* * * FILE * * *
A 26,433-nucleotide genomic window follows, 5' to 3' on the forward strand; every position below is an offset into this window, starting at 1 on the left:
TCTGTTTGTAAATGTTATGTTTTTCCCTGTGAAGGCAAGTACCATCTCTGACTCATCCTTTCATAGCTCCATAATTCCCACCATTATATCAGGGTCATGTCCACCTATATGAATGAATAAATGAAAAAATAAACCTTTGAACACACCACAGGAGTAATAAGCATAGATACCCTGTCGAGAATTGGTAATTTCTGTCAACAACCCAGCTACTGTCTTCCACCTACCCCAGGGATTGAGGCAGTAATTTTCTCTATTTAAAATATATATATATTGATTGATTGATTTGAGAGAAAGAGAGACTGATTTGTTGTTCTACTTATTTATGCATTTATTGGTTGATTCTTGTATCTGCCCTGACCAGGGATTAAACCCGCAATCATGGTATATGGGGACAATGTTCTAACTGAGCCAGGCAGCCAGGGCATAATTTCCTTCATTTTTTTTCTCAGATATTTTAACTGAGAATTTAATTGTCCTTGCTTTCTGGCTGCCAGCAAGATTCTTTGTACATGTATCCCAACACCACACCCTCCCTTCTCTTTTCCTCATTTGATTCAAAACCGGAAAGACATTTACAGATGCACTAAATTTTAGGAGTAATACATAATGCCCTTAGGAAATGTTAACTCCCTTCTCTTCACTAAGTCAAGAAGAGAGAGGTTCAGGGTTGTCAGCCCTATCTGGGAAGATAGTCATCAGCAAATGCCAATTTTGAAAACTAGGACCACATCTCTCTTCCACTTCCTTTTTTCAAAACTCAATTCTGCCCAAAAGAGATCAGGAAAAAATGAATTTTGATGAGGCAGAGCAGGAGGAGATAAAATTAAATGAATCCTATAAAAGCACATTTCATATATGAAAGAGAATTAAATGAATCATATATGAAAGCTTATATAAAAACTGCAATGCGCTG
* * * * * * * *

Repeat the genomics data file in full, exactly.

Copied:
A 26,433-nucleotide genomic window follows, 5' to 3' on the forward strand; every position below is an offset into this window, starting at 1 on the left:
TCTGTTTGTAAATGTTATGTTTTTCCCTGTGAAGGCAAGTACCATCTCTGACTCATCCTTTCATAGCTCCATAATTCCCACCATTATATCAGGGTCATGTCCACCTATATGAATGAATAAATGAAAAAATAAACCTTTGAACACACCACAGGAGTAATAAGCATAGATACCCTGTCGAGAATTGGTAATTTCTGTCAACAACCCAGCTACTGTCTTCCACCTACCCCAGGGATTGAGGCAGTAATTTTCTCTATTTAAAATATATATATATTGATTGATTGATTTGAGAGAAAGAGAGACTGATTTGTTGTTCTACTTATTTATGCATTTATTGGTTGATTCTTGTATCTGCCCTGACCAGGGATTAAACCCGCAATCATGGTATATGGGGACAATGTTCTAACTGAGCCAGGCAGCCAGGGCATAATTTCCTTCATTTTTTTTCTCAGATATTTTAACTGAGAATTTAATTGTCCTTGCTTTCTGGCTGCCAGCAAGATTCTTTGTACATGTATCCCAACACCACACCCTCCCTTCTCTTTTCCTCATTTGATTCAAAACCGGAAAGACATTTACAGATGCACTAAATTTTAGGAGTAATACATAATGCCCTTAGGAAATGTTAACTCCCTTCTCTTCACTAAGTCAAGAAGAGAGAGGTTCAGGGTTGTCAGCCCTATCTGGGAAGATAGTCATCAGCAAATGCCAATTTTGAAAACTAGGACCACATCTCTCTTCCACTTCCTTTTTTCAAAACTCAATTCTGCCCAAAAGAGATCAGGAAAAAATGAATTTTGATGAGGCAGAGCAGGAGGAGATAAAATTAAATGAATCCTATAAAAGCACATTTCATATATGAAAGAGAATTAAATGAATCATATATGAAAGCTTATATAAAAACTGCAATGCGCTG